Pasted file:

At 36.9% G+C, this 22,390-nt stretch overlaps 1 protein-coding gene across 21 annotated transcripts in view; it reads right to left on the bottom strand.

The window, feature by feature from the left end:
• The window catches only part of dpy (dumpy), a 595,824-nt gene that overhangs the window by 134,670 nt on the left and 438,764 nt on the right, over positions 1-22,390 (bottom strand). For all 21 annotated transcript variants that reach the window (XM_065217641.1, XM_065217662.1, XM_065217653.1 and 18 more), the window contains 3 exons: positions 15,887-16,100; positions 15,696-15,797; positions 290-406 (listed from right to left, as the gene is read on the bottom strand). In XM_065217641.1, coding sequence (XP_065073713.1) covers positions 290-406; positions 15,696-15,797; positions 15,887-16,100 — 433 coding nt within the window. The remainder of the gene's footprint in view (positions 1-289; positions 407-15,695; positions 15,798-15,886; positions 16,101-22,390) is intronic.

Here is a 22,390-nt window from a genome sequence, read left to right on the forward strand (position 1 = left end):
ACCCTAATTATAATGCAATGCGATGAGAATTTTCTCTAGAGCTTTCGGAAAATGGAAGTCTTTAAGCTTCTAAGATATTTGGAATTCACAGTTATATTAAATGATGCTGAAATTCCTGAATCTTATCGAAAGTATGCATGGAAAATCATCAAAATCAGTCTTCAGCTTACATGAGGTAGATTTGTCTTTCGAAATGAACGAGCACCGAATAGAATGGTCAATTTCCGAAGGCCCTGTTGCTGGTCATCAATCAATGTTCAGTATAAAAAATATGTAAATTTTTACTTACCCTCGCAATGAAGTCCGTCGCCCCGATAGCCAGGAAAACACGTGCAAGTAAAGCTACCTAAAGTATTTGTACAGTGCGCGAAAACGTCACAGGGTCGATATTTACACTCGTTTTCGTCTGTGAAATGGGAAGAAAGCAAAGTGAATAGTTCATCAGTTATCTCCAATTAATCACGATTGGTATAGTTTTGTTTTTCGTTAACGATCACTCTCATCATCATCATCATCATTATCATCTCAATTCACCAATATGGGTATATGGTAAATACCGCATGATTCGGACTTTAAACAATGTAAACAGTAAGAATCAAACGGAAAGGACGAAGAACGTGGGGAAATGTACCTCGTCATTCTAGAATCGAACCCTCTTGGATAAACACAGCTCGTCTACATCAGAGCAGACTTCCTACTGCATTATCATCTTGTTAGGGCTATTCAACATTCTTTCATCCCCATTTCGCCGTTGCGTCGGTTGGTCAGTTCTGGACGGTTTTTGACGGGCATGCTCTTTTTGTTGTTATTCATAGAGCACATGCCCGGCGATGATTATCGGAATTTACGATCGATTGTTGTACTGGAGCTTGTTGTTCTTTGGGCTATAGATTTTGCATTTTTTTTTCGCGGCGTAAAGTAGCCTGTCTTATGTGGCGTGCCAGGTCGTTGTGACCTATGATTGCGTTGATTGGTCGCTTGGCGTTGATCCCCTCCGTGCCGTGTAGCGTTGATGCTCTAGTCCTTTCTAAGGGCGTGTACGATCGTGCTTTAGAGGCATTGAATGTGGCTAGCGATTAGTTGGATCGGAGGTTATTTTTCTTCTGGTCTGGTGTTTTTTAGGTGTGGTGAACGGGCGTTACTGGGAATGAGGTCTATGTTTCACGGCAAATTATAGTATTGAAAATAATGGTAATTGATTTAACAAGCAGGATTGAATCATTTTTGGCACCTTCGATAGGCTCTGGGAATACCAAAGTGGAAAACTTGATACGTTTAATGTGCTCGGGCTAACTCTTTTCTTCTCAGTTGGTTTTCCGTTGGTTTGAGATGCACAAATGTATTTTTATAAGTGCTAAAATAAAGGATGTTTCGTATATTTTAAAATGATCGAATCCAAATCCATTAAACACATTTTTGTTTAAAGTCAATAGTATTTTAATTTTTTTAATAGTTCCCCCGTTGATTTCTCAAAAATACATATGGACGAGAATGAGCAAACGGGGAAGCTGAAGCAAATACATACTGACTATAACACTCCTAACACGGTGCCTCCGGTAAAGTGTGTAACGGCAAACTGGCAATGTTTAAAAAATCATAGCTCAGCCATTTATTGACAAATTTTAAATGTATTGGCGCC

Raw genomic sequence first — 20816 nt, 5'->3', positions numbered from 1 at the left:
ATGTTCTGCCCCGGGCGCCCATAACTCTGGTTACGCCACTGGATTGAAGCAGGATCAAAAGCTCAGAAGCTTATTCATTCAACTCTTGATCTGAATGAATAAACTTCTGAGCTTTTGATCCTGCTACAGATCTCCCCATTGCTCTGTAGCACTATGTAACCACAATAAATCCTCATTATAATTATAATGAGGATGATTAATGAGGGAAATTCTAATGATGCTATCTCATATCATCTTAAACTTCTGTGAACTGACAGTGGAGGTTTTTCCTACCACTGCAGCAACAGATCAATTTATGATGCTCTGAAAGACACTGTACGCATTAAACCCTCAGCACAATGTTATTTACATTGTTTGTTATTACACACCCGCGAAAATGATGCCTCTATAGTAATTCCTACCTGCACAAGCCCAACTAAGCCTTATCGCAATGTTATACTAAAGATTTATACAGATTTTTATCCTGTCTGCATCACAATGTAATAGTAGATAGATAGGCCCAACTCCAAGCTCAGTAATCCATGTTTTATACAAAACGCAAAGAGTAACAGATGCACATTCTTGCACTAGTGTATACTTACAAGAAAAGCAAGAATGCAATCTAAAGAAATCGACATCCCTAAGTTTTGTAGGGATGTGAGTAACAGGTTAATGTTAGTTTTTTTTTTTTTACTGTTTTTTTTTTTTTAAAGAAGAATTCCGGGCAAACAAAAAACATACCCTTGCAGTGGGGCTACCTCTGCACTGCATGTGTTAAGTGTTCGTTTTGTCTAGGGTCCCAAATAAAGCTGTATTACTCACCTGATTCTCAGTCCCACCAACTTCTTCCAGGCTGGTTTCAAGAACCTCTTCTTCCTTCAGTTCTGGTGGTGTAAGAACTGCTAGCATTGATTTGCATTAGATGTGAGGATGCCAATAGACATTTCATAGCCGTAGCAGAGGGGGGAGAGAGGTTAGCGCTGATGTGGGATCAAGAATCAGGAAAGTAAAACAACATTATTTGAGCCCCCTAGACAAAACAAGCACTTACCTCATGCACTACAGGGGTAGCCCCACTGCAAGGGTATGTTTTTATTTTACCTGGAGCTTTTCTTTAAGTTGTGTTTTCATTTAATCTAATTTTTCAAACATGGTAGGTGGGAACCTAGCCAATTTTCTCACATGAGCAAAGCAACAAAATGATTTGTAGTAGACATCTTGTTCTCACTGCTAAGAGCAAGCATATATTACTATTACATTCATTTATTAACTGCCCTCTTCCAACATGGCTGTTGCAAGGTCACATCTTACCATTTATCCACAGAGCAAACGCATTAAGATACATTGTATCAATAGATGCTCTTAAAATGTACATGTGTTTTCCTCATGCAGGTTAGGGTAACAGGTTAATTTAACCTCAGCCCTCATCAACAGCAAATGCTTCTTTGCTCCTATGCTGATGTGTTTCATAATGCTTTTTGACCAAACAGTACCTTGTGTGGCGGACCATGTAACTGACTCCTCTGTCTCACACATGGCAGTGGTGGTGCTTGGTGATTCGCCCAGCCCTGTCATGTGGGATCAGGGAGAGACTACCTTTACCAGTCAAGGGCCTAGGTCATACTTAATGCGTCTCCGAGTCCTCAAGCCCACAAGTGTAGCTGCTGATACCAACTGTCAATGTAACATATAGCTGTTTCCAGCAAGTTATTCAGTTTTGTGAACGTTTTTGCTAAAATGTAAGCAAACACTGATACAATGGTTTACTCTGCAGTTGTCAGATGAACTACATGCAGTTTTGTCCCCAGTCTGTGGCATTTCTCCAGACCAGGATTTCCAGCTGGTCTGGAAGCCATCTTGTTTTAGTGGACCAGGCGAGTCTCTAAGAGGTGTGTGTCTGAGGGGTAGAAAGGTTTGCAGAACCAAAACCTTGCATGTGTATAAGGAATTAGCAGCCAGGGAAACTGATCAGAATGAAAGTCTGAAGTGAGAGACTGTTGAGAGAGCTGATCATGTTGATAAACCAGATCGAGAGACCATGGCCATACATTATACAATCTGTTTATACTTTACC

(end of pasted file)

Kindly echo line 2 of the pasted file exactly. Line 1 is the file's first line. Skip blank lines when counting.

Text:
The window, feature by feature from the left end: